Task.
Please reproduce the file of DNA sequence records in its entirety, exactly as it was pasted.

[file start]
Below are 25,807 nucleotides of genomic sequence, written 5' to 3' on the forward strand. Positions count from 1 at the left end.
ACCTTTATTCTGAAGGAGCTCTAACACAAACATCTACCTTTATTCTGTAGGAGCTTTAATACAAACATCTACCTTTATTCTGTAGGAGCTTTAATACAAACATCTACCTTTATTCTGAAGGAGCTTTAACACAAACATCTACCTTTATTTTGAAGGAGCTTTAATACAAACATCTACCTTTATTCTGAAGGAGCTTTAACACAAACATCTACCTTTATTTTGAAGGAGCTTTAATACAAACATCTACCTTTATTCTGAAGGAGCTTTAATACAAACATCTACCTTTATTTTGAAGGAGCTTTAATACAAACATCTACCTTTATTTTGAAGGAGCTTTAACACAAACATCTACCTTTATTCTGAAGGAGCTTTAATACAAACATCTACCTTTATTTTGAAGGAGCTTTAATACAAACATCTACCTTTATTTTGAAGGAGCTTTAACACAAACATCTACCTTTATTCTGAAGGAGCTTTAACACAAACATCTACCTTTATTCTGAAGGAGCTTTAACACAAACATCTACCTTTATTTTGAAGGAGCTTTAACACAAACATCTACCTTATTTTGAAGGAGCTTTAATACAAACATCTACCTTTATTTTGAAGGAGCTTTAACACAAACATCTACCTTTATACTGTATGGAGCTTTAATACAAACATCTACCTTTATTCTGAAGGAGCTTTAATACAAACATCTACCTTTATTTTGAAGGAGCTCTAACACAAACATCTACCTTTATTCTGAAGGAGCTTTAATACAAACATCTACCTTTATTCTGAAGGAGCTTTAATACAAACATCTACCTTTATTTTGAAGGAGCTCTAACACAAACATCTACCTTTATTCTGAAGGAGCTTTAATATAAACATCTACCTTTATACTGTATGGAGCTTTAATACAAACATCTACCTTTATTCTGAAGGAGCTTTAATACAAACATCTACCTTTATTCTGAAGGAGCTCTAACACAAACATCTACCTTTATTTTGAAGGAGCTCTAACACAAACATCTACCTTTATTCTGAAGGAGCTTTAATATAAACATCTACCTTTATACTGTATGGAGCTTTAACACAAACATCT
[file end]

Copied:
Below are 25,807 nucleotides of genomic sequence, written 5' to 3' on the forward strand. Positions count from 1 at the left end.
ACCTTTATTCTGAAGGAGCTCTAACACAAACATCTACCTTTATTCTGTAGGAGCTTTAATACAAACATCTACCTTTATTCTGTAGGAGCTTTAATACAAACATCTACCTTTATTCTGAAGGAGCTTTAACACAAACATCTACCTTTATTTTGAAGGAGCTTTAATACAAACATCTACCTTTATTCTGAAGGAGCTTTAACACAAACATCTACCTTTATTTTGAAGGAGCTTTAATACAAACATCTACCTTTATTCTGAAGGAGCTTTAATACAAACATCTACCTTTATTTTGAAGGAGCTTTAATACAAACATCTACCTTTATTTTGAAGGAGCTTTAACACAAACATCTACCTTTATTCTGAAGGAGCTTTAATACAAACATCTACCTTTATTTTGAAGGAGCTTTAATACAAACATCTACCTTTATTTTGAAGGAGCTTTAACACAAACATCTACCTTTATTCTGAAGGAGCTTTAACACAAACATCTACCTTTATTCTGAAGGAGCTTTAACACAAACATCTACCTTTATTTTGAAGGAGCTTTAACACAAACATCTACCTTATTTTGAAGGAGCTTTAATACAAACATCTACCTTTATTTTGAAGGAGCTTTAACACAAACATCTACCTTTATACTGTATGGAGCTTTAATACAAACATCTACCTTTATTCTGAAGGAGCTTTAATACAAACATCTACCTTTATTTTGAAGGAGCTCTAACACAAACATCTACCTTTATTCTGAAGGAGCTTTAATACAAACATCTACCTTTATTCTGAAGGAGCTTTAATACAAACATCTACCTTTATTTTGAAGGAGCTCTAACACAAACATCTACCTTTATTCTGAAGGAGCTTTAATATAAACATCTACCTTTATACTGTATGGAGCTTTAATACAAACATCTACCTTTATTCTGAAGGAGCTTTAATACAAACATCTACCTTTATTCTGAAGGAGCTCTAACACAAACATCTACCTTTATTTTGAAGGAGCTCTAACACAAACATCTACCTTTATTCTGAAGGAGCTTTAATATAAACATCTACCTTTATACTGTATGGAGCTTTAACACAAACATCT